At its core, a community is designed to bring people together. And soccer, much like it does throughout the world, has the ability to unite people, all by breaking down social, economic and language barriers.
So, along the theme of harmony, the town of Essex, Vt., tucked in the suburbs of Burlington, has an outdoor facility that coaches and club directors rave about. It’s affectionately known as the Tree Farm. If you play soccer in this northwest part of the Green Mountain State, odds are you spend considerable time there.
For one, the Vermont Soccer Association hosts the state cup finals there, and Nordic and Far Post, two of the premier clubs in the area, set up shop on the grass complex.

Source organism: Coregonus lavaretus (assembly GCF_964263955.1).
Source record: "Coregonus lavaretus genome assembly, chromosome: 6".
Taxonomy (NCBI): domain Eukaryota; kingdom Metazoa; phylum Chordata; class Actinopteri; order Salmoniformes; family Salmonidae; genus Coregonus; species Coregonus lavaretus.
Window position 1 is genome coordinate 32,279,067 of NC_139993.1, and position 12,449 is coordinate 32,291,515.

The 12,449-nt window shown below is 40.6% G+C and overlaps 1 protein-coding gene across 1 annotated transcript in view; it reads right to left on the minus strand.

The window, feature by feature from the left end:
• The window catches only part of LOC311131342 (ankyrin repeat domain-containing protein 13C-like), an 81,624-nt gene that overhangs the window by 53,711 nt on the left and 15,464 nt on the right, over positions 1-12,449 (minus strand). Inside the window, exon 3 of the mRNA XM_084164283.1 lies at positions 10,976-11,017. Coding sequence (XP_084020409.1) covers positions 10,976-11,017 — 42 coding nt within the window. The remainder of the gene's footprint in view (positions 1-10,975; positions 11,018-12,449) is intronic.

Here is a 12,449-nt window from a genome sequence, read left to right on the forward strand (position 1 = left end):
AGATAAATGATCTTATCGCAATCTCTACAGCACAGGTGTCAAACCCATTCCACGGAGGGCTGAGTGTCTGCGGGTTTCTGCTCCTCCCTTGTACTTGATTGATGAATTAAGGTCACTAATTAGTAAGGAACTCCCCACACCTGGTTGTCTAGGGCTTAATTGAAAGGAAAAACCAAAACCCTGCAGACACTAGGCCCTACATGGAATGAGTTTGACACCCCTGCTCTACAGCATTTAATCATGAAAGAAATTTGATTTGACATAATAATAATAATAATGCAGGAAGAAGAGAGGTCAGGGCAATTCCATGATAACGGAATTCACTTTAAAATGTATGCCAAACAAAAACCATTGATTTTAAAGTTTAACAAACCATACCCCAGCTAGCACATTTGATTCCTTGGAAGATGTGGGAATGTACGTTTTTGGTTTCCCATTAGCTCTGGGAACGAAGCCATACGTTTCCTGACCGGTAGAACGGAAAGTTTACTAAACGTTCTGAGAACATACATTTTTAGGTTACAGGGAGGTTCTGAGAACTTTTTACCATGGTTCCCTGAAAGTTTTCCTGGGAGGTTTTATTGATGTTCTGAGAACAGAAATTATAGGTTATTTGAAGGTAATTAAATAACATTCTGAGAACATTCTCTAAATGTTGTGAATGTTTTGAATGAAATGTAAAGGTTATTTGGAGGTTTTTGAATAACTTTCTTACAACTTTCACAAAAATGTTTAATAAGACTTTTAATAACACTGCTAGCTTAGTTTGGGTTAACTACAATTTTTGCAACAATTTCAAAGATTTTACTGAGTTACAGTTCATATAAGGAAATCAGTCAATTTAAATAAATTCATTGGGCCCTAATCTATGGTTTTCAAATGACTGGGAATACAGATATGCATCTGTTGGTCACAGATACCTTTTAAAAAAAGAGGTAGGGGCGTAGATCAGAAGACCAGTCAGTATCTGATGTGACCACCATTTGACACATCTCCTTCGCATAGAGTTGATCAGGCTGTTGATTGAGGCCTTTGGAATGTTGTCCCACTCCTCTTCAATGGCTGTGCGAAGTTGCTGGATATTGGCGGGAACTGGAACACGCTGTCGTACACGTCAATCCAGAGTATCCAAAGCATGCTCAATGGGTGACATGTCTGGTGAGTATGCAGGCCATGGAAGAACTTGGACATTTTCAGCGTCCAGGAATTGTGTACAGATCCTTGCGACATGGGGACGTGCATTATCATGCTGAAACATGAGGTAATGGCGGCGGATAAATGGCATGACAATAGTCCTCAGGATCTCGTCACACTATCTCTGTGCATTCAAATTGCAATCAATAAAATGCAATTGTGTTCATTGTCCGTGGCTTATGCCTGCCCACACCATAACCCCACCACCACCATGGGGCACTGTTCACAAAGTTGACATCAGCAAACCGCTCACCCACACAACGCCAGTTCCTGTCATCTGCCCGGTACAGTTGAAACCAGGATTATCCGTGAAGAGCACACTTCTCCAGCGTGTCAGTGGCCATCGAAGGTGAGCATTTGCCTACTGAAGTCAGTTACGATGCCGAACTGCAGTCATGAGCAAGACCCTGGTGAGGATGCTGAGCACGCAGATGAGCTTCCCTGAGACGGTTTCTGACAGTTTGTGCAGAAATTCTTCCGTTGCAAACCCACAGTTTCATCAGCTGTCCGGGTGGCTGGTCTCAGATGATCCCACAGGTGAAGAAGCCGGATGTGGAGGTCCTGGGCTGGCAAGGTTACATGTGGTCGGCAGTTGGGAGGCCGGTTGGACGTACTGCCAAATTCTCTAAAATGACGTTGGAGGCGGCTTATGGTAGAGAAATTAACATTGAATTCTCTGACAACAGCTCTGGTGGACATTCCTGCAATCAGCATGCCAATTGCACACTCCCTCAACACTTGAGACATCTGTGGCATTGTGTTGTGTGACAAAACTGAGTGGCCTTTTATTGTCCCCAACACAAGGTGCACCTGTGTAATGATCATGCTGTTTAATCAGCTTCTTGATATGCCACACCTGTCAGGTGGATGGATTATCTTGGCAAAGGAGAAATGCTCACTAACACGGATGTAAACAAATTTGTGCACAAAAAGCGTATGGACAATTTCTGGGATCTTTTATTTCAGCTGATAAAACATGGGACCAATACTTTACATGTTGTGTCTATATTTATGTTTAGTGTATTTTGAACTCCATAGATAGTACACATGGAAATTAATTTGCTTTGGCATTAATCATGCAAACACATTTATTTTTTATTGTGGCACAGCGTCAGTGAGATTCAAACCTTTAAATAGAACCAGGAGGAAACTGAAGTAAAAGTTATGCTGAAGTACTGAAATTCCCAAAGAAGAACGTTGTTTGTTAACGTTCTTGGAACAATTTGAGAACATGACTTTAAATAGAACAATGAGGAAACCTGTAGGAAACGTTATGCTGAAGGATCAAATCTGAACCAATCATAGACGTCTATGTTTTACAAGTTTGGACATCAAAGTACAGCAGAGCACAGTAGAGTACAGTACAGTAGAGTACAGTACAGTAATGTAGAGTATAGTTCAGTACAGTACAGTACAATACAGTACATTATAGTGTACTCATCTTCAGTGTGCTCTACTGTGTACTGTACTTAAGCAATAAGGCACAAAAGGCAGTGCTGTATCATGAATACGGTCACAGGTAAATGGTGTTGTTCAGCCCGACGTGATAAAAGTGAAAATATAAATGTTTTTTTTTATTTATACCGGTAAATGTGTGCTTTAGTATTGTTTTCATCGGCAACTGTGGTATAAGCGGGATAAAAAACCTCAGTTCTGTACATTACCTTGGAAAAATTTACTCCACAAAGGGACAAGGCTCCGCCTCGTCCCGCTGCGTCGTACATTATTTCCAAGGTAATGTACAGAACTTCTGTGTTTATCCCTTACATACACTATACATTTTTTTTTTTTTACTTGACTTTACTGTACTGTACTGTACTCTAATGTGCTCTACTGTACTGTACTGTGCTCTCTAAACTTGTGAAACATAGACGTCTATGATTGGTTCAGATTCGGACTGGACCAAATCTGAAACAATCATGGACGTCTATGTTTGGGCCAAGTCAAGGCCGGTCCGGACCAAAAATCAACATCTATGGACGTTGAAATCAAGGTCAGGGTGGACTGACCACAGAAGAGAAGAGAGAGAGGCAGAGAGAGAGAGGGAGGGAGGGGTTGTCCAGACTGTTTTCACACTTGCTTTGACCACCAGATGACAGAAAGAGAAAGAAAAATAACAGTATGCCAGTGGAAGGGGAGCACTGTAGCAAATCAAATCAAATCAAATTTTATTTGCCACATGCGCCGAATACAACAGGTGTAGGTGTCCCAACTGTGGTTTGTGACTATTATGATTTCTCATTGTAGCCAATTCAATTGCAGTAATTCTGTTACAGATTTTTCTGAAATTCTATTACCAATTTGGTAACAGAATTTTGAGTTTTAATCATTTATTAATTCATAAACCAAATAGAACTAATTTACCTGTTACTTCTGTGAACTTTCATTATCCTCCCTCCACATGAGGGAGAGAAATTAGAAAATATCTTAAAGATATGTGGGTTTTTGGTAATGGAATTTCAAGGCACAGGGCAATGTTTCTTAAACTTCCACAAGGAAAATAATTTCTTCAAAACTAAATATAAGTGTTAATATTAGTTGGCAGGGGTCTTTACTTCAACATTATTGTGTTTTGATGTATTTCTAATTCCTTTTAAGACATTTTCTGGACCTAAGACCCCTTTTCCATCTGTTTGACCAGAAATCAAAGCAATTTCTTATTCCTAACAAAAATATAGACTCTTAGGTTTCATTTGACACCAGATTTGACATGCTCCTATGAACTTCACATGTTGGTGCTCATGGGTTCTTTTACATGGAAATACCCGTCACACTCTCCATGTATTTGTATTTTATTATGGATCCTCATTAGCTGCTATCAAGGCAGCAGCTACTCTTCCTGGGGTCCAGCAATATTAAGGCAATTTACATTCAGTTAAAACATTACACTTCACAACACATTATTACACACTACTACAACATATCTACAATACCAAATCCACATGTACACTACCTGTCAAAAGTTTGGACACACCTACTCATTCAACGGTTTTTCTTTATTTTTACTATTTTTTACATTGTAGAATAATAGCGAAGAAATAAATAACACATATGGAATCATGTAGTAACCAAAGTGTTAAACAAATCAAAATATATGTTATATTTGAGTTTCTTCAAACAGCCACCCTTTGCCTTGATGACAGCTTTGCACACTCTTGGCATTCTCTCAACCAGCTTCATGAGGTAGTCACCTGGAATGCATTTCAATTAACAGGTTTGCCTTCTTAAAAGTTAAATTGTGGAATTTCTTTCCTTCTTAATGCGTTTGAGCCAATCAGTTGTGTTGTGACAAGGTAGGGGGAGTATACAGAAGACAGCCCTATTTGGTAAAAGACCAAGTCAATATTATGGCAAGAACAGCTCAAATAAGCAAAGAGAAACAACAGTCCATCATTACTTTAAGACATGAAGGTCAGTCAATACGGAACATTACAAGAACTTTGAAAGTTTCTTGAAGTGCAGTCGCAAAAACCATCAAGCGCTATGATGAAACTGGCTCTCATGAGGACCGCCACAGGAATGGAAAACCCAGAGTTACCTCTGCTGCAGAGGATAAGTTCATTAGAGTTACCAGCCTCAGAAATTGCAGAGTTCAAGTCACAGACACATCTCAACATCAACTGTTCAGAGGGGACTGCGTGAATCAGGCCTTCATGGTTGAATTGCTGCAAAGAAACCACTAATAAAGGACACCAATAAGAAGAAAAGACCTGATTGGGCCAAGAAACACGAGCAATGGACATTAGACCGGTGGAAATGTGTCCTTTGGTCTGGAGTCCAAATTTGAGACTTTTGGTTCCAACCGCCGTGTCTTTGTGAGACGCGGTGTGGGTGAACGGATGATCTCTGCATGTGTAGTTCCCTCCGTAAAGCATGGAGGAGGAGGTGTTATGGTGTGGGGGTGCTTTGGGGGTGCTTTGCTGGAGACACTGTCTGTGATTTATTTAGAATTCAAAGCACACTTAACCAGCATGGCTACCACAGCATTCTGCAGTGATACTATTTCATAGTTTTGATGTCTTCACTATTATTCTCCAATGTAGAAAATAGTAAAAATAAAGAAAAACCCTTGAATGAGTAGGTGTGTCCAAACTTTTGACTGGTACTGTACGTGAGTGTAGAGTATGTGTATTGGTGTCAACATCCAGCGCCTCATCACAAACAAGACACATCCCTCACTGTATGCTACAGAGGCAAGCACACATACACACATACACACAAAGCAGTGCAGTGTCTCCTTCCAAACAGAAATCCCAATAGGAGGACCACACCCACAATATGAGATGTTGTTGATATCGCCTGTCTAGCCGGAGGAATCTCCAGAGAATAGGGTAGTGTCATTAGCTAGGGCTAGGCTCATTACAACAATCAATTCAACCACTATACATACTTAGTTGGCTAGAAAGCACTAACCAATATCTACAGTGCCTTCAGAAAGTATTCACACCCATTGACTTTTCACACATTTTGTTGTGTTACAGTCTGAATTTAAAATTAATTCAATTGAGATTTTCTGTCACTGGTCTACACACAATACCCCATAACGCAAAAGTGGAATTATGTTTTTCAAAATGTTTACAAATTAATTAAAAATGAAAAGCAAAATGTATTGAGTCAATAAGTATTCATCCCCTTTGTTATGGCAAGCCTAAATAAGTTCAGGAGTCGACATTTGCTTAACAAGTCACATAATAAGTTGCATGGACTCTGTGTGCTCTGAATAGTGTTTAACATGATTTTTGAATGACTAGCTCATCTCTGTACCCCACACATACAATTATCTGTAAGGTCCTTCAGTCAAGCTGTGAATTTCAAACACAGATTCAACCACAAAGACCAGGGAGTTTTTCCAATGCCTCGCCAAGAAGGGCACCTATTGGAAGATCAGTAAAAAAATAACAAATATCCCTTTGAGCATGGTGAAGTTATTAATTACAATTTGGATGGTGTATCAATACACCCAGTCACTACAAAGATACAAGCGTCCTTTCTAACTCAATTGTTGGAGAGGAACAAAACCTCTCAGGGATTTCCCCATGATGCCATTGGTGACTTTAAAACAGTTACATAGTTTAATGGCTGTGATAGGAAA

"The key to Essex is really the Tree Farm," said Peter Kim, the head women’s coach at Middlebury College. "It revolutionized soccer around here, because it floated into Vermont, but there aren’t that many places where so many games can happen at the same time. The Tree Farm is, in many ways, the epicenter of it all."
As the name suggests, the Tree Farm facility used to house acres of trees, but it was converted in 2005 into a community center of sorts.